# Two-variable limit problem

1. Oct 3, 2011

### Mingy Jongo

1. The problem statement, all variables and given/known data

Find the limit as (x,y) approaches (0,0):

2. Relevant equations

x^2/(x+y)

3. The attempt at a solution

I have tried replacing y with 0, mx, x^2, etc. (and likewise with x), and all give me a limit of zero. So I tried to think of ways I could use the definition of a limit, squeeze theorem, L'Hopital's rule, etc. to prove it, but there does not appear to be a way. I'm starting to think that a limit might not even exist. Is there something elementary I'm overlooking?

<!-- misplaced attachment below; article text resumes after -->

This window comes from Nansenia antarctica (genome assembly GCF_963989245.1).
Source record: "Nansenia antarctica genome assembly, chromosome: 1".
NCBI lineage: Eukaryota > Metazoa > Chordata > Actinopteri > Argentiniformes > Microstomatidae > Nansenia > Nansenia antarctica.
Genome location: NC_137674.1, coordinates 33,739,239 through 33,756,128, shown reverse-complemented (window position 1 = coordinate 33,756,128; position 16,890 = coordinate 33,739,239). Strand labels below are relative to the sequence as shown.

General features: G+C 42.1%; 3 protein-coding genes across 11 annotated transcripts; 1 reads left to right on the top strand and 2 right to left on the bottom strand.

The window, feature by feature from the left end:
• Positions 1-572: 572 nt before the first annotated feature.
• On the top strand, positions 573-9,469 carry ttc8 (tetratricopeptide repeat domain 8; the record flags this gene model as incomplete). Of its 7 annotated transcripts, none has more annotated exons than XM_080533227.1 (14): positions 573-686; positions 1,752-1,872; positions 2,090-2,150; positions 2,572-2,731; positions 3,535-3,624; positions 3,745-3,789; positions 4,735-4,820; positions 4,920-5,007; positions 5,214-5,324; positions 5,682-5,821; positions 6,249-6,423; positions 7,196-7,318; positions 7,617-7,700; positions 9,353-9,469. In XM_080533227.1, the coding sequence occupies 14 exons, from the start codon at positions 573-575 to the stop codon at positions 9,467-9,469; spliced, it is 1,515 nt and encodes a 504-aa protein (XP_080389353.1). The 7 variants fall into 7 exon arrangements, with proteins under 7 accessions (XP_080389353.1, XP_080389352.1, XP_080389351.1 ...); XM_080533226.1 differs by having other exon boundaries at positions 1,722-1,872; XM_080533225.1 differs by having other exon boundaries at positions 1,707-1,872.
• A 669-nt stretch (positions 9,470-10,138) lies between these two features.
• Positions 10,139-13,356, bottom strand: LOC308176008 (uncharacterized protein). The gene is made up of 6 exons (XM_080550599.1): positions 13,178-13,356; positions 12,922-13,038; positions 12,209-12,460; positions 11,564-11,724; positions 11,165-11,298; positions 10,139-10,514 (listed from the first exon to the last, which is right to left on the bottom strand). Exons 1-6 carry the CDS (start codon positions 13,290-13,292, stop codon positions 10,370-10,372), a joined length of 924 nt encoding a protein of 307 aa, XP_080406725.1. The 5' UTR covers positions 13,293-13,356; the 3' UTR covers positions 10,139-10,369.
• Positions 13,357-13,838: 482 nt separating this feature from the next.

2. Oct 3, 2011

### Hammie

It is a lot easier to show the limit does not exist. All you have to do is find one path towards (0,0) that produces a limit that is not zero. Maybe you could try a quadratic, or a cubic..

3. Oct 3, 2011

### Mingy Jongo

I figured it out a while ago. If y=-x, the limit as x->0 is infinity, not zero.